Now, that power can be abused.
Take the concept of “cyber-bullying” for example. We may not think of them as social media marketers, because bullying is such an archaic concept, but that’s what it is.
The entire process of cyber-bullying is a sales pitch to the picked upon individual, right? The cyber-bully is leveraging a social network to convince you through peer pressure that you need to feel back about yourself.
They are selling a negative self image through your social network.
In some cases, this leads to disastrous results.
For example, the suicide of Megan Meier. If you don’t know the story, this is a teenager who fell in love with a boy she met on myspace. This boy had a good looking picture on his profile. They messaged and chatted on Myspace together and then the boy began to tell her things such as “I heard you aren’t very nice to your friends.” Then posting her messages publicly. The nasty messages led to Megan Meier commiting suicide.
What does this have to do with Social Media Marketing?
Well, the boy she met on Myspace was made up. He was a fictional character designed by a cyber-bully, in this case the mother of a friend of Megan’s. The entire purpose of this fictional boy was to make a negative sales pitch to Megan through social media. It was a strategic social media marketing campaign design to embarass, humiliate, and bully Megan. And eventually kill her…
Now, this isn’t a crime, and I’m not sure it should be. It’s a question of morality and ethics, not a question of criminality.
You can’t create positive result by simply criminalizing mean words or bad behavior.
But you can create a positive result in teaching and emphasizing the responsibility that comes with being able to influence a social network.
The Positive Power of Social Media Marketing
It’s not all doom and gloom.
There are many positive outcomes to social media and there are many responsible social media marketers.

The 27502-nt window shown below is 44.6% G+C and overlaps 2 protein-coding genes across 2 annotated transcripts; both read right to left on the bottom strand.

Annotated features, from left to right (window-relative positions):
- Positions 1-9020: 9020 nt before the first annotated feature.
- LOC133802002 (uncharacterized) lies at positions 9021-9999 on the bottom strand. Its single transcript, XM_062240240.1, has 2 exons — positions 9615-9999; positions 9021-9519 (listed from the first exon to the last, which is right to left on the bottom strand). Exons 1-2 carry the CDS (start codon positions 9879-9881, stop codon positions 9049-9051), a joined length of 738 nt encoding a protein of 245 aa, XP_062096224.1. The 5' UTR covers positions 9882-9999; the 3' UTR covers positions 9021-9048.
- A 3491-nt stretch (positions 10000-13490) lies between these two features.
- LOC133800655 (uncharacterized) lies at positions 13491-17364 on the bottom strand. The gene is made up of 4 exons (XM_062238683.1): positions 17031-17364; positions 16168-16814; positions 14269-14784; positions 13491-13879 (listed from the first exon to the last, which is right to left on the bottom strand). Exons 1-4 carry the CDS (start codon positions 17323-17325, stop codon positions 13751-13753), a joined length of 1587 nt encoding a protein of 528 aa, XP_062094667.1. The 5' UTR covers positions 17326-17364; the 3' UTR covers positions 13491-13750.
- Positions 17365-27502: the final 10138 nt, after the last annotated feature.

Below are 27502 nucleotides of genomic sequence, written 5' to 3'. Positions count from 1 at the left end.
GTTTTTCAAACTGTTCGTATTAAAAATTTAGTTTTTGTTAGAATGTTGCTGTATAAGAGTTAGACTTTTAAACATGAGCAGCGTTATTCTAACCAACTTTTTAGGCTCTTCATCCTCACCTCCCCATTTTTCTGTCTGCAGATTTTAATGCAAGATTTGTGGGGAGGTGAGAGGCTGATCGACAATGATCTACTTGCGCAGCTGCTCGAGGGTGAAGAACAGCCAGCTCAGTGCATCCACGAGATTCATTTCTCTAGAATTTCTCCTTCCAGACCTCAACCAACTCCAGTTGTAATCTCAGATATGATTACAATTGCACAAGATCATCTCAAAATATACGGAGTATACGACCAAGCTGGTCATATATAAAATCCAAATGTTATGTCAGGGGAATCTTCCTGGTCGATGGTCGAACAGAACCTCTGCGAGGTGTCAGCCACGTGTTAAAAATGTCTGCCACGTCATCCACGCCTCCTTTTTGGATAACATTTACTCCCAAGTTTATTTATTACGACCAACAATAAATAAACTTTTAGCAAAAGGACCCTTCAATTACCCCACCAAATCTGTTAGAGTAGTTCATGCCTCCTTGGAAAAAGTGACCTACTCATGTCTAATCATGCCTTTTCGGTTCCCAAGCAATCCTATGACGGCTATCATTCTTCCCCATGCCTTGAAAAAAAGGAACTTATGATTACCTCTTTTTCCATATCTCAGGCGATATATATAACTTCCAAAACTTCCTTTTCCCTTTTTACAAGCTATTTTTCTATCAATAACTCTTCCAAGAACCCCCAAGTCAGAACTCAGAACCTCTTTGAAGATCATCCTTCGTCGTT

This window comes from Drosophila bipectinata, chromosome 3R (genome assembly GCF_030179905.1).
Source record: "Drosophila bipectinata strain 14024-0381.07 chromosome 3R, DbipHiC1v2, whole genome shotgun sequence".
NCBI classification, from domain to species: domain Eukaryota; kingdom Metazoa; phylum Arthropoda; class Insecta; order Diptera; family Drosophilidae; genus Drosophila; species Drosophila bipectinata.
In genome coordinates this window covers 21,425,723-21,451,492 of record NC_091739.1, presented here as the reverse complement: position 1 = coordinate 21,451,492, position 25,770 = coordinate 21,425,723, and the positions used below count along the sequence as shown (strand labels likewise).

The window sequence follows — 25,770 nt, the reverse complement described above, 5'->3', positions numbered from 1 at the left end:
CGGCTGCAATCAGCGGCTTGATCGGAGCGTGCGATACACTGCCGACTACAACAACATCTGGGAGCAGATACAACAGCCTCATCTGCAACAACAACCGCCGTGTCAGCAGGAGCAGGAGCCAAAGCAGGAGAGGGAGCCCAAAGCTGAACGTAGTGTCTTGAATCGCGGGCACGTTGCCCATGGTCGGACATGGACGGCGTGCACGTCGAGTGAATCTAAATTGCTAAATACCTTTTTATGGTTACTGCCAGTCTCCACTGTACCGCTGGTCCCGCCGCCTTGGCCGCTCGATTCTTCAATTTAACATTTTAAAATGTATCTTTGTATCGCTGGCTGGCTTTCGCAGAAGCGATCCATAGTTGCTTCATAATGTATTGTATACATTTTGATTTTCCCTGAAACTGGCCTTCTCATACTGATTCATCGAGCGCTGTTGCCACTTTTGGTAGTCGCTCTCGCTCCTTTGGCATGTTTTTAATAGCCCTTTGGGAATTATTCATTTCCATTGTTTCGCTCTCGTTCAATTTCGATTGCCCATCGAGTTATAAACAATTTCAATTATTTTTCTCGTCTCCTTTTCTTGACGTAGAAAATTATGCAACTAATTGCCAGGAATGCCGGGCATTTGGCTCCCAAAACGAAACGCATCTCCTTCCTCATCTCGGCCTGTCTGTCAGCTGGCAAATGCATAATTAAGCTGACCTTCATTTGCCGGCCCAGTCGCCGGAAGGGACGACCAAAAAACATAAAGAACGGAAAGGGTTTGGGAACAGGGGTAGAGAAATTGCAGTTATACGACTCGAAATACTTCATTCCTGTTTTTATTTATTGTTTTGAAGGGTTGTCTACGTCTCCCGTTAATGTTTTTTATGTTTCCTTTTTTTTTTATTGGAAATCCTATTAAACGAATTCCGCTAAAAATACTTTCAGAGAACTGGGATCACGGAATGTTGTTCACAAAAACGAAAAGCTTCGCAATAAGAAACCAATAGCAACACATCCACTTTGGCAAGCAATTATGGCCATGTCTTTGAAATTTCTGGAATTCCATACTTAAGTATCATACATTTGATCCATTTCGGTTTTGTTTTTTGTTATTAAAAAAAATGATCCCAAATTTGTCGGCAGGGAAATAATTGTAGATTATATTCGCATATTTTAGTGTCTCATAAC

Take for example the It Gets Better Project. This is a positive social media marketing campaign designed to build up the confidence of young gay and lesbians, or anyone who may feel like an outsider. It spreads the simple message that life gets better by allowing people to post positive video messages. It is a message of hope.
The It Gets Better Project is actively using social media marketing to save lives.
But even in smaller ways a positive social media network can improve our lives and helps us out.
In many cases, a social media network can help you cut out the middle man. Take a peer to peer lending program such as Lending Club. They cut out the middle man of big banks (did you know that banks make money by lending out your money?) and giving you a larger percentage of the interest on the loan amount.
The new startup getaround is a peer to peer car rental service. This saves you from having to pay the more expensive fees at a large car rental company and rent a car directly from an individual owner. At the same time, the owner of the car can generate his own rental income.
No More Zombies!
In the end, Social Media Marketing is just a tool. It can be used positively or negatively.
However, we need to keep in mind to still be mindful of the power of peer pressure. We can blindly turn into zombies and start jumping off bridges.
Afterall, social media marketers are simply spreading a message using this new tool. While they have a responsibility to use their power for good, they also have an incentive to encourage you to act on peer pressure. Some social media marketers will cave to that pressure.
We have a dual responsibility to stand against this new impetus to follow peer pressure and also teach individual thought. Learn to distinguish between the good social media marketers and the bad.
Social Media can lead to positive outcomes, but we must all practice social media marketing responsibly and also keep in mind not to be led blindly by social media.